I won’t name the company or the location (other than say East Coast – most debt collection offices are actually in the Midwest to take advantage of time zone spread) or, for that matter, of course, the supposed debtor here. I’m debating with myself whether to report this. Debtors should know they have a right to dispute collection calls and tell the agency to stop calling.
Actually, the prohibition against contacting third parties (which includes “neighbors” in the federal law but even includes spouses in a few states like Massachusetts [including same-sex spouses in that state]) is part of the whole new “reputation defense” problem. At least, imagine how it can be. This part of the FDCPA should be vigorously enforced.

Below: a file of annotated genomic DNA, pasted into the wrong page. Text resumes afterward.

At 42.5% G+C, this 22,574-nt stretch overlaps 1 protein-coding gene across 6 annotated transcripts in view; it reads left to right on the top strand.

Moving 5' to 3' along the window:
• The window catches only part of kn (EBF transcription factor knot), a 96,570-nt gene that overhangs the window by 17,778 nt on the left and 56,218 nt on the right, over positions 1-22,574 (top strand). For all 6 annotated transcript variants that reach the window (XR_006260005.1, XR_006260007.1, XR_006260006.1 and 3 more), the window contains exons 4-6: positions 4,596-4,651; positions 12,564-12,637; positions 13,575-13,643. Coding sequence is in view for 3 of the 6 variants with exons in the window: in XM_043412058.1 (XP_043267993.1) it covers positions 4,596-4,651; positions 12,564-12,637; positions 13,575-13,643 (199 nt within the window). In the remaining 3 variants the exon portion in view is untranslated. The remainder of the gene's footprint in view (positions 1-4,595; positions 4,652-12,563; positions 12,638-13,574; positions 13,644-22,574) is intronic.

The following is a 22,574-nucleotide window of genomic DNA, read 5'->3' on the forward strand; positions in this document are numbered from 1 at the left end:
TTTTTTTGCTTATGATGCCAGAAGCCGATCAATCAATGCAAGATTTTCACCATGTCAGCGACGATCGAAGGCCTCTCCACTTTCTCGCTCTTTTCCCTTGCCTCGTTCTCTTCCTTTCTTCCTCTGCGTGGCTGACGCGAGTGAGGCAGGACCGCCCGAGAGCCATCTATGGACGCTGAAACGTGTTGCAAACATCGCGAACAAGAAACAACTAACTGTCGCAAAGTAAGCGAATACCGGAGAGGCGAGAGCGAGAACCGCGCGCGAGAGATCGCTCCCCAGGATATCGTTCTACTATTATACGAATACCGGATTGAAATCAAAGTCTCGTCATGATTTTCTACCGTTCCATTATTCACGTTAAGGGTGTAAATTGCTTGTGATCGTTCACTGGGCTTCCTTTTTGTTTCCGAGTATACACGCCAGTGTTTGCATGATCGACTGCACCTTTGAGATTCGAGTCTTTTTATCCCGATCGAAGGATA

Recently there have been several media stories about unscrupulous debt collection practices, even though most of the industry says it follows the rules.
In 2000, I found an old credit card debt on a credit report that had apparently been lost in a household move in the 1980s. It surfaced when Chase bought Chemical Bank. I called the debt company in New York City and was stiff-armed into paying it (about $600 ballooned from an original $120) when I should have been allowed to dispute it. In this case, the agency had bought the debt and was no longer just a third-party debt collector.
The industry trade association is the Association of Credit and Collection Professionals (ACA).